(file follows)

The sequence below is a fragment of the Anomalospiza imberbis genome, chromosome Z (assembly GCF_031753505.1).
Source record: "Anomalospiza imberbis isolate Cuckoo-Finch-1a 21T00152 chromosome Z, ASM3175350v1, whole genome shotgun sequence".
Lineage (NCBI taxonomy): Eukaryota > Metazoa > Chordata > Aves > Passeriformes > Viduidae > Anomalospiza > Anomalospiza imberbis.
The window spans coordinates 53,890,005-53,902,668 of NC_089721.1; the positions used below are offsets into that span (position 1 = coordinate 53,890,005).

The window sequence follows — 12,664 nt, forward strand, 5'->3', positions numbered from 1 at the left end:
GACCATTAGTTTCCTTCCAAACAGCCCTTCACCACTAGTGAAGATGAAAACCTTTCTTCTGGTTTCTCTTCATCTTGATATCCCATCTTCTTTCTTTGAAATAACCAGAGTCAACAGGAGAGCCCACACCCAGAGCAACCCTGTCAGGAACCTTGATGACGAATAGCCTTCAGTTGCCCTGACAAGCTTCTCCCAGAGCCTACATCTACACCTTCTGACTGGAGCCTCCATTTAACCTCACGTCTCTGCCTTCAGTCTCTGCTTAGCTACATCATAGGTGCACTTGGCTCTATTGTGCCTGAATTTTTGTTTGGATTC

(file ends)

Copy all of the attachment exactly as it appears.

The sequence below is a fragment of the Anomalospiza imberbis genome, chromosome Z (assembly GCF_031753505.1).
Source record: "Anomalospiza imberbis isolate Cuckoo-Finch-1a 21T00152 chromosome Z, ASM3175350v1, whole genome shotgun sequence".
Lineage (NCBI taxonomy): Eukaryota > Metazoa > Chordata > Aves > Passeriformes > Viduidae > Anomalospiza > Anomalospiza imberbis.
The window spans coordinates 53,890,005-53,902,668 of NC_089721.1; the positions used below are offsets into that span (position 1 = coordinate 53,890,005).

The window sequence follows — 12,664 nt, forward strand, 5'->3', positions numbered from 1 at the left end:
GACCATTAGTTTCCTTCCAAACAGCCCTTCACCACTAGTGAAGATGAAAACCTTTCTTCTGGTTTCTCTTCATCTTGATATCCCATCTTCTTTCTTTGAAATAACCAGAGTCAACAGGAGAGCCCACACCCAGAGCAACCCTGTCAGGAACCTTGATGACGAATAGCCTTCAGTTGCCCTGACAAGCTTCTCCCAGAGCCTACATCTACACCTTCTGACTGGAGCCTCCATTTAACCTCACGTCTCTGCCTTCAGTCTCTGCTTAGCTACATCATAGGTGCACTTGGCTCTATTGTGCCTGAATTTTTGTTTGGATTC